In another example, FBI Assistant Director D. Milton Ladd in July 1950 testified in executive session before a Senate committee about the threat “sex deviates” posed to the U.S. He prefaced his remarks, as everyone in Hoover’s FBI always did to outsiders, by stating bluntly: “The FBI has always been reluctant to make recommendations or to express conclusions or opinions which might be interpreted as recommendations.” He then went on to speak generally about “sex deviates.” Officials of the Hoover FBI knew well that anything they said outside the walls of FBI headquarters, whether about an ongoing investigation or apparent conclusion of a matter, carried significant weight and, as such, could have enormous consequences, for good or ill. Thus, Hoover’s FBI was careful with public relations — it was Hoover who crafted the meme of FBI agents being upstanding, objective and scientific investigators — while managing its political machinations quietly and behind the scenes.
That was a practice Comey apparently abandoned, in publicly discussing the investigation into Clinton’s emails at least five times during this year’s presidential campaign. The first time was in May, after Clinton characterized the bureau’s efforts as a “security review.” Comey unnecessarily corrected her to assert that the it was, indeed, an “investigation.” In July, Comey announced that the FBI had concluded the probe with the recommendation that no charges be brought against her. But rather than stopping there — as his predecessors might have, following the bureau’s practice — he offered his opinion that there were “potential violations” in how Clinton handled classified information. He compounded these unprecedented comments in testimony to Congress two days later, and shockingly offered legislators access to FBI agents’ investigative notes. While defending his conclusion that no charges be brought, he continued to editorialize about Clinton and characterized her actions as exhibiting “great carelessness” of the sort that would have led to administrative punishment for an FBI employee under similar circumstances. Then, just 11 days before the election, long after the issue had been seemingly put to rest, Comey resurrected it with his vague letter to Congress about new emails that “appear to be pertinent to the investigation.” His final commentary came just two days before the election, when, after nine days of political upheaval, he suddenly cleared Clinton again.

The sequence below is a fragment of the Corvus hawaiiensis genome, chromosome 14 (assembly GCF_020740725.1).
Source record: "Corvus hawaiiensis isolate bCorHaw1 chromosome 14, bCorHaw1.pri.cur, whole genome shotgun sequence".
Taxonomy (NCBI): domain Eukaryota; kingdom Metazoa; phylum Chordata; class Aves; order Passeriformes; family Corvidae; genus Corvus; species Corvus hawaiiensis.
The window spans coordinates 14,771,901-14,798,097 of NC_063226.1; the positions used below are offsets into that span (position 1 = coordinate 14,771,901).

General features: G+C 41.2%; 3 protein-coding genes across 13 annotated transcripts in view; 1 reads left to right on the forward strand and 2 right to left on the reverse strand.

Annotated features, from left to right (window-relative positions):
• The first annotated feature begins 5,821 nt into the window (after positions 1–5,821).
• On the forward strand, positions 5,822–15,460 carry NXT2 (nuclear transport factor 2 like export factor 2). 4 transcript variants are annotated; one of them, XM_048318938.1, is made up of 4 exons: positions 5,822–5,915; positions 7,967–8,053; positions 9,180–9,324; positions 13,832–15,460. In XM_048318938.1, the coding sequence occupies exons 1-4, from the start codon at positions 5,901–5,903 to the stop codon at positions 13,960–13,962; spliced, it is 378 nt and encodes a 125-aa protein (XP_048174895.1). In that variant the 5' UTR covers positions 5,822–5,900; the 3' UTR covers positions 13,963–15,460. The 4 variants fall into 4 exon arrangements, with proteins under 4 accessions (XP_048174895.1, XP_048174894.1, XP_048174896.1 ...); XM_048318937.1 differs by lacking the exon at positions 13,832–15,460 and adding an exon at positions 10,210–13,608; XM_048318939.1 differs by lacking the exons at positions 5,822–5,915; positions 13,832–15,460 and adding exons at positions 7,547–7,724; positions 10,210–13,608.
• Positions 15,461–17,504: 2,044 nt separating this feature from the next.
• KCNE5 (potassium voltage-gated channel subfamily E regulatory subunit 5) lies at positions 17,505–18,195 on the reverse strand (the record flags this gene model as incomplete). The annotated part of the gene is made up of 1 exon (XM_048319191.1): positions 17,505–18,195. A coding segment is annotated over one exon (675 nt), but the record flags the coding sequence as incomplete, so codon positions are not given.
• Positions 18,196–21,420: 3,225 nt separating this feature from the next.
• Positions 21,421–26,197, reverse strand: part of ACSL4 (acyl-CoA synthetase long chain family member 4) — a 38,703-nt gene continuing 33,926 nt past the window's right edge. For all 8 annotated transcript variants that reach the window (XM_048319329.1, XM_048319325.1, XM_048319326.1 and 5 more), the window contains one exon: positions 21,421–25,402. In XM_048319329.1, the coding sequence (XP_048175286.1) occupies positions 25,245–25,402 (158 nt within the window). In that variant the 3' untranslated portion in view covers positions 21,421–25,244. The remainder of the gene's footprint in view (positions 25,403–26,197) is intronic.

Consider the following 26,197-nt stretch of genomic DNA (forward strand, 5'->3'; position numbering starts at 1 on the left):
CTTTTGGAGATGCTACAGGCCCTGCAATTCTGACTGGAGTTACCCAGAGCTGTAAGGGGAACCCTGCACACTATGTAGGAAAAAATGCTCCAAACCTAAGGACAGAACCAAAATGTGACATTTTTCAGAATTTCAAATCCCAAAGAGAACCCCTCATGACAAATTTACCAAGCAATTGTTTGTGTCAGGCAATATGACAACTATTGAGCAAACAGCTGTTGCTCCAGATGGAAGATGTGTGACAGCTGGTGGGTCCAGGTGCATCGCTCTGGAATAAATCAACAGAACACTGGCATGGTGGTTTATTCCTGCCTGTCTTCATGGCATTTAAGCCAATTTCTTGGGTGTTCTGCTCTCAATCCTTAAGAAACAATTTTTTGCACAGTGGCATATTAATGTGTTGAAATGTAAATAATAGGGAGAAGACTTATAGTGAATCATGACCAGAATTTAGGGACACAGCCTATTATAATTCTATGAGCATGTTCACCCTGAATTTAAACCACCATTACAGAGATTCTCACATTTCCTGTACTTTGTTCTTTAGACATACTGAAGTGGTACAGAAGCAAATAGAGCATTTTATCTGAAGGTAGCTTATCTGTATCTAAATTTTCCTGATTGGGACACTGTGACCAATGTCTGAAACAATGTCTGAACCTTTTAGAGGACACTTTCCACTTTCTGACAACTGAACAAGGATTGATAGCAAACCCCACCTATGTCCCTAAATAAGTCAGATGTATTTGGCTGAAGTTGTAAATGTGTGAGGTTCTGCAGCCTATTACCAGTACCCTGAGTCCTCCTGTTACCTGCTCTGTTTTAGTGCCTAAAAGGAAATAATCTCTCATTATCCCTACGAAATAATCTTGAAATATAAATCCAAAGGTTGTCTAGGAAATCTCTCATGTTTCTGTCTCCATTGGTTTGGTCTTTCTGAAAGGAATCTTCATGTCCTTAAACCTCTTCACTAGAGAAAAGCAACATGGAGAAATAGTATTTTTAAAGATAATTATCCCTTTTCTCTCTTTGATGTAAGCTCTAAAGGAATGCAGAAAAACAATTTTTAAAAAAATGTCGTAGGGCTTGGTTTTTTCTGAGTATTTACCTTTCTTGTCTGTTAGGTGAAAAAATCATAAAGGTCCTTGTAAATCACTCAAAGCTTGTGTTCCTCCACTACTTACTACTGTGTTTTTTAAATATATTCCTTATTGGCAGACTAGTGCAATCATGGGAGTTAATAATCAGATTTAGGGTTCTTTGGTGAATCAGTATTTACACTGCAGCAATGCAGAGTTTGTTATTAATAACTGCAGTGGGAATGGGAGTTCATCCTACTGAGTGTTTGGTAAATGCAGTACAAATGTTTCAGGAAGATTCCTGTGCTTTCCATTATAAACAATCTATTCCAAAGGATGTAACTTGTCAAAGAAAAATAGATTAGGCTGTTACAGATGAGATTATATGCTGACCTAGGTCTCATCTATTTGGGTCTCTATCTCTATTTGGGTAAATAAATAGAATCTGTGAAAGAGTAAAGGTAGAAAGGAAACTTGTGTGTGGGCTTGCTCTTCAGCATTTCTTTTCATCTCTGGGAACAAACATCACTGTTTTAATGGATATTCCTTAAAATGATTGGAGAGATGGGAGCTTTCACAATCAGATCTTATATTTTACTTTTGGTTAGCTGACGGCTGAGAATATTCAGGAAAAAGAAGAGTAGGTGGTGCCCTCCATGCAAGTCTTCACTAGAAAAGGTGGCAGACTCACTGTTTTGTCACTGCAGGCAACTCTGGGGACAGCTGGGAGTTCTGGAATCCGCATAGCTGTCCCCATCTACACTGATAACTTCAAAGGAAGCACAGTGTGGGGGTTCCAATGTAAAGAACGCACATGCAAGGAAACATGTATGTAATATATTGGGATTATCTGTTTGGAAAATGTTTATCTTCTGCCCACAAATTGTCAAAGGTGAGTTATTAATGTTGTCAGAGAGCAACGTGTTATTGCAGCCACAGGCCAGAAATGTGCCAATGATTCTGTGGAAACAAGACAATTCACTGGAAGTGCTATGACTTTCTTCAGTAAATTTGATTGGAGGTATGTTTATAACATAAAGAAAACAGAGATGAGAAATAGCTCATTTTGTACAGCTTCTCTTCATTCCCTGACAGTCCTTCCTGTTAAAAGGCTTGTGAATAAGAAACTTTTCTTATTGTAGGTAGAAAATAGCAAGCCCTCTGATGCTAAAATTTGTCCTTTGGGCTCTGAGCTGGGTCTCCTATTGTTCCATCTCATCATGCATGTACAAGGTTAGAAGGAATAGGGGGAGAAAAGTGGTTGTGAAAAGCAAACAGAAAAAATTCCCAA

The nation was left wondering why. As a historian of the FBI, I am left slack-jawed. Never, not even under Hoover, has the FBI commented on anything like this in such a public manner. What explains Comey’s actions? It is difficult to know without a paper trail and interviewing Comey himself, but some context might help explain it.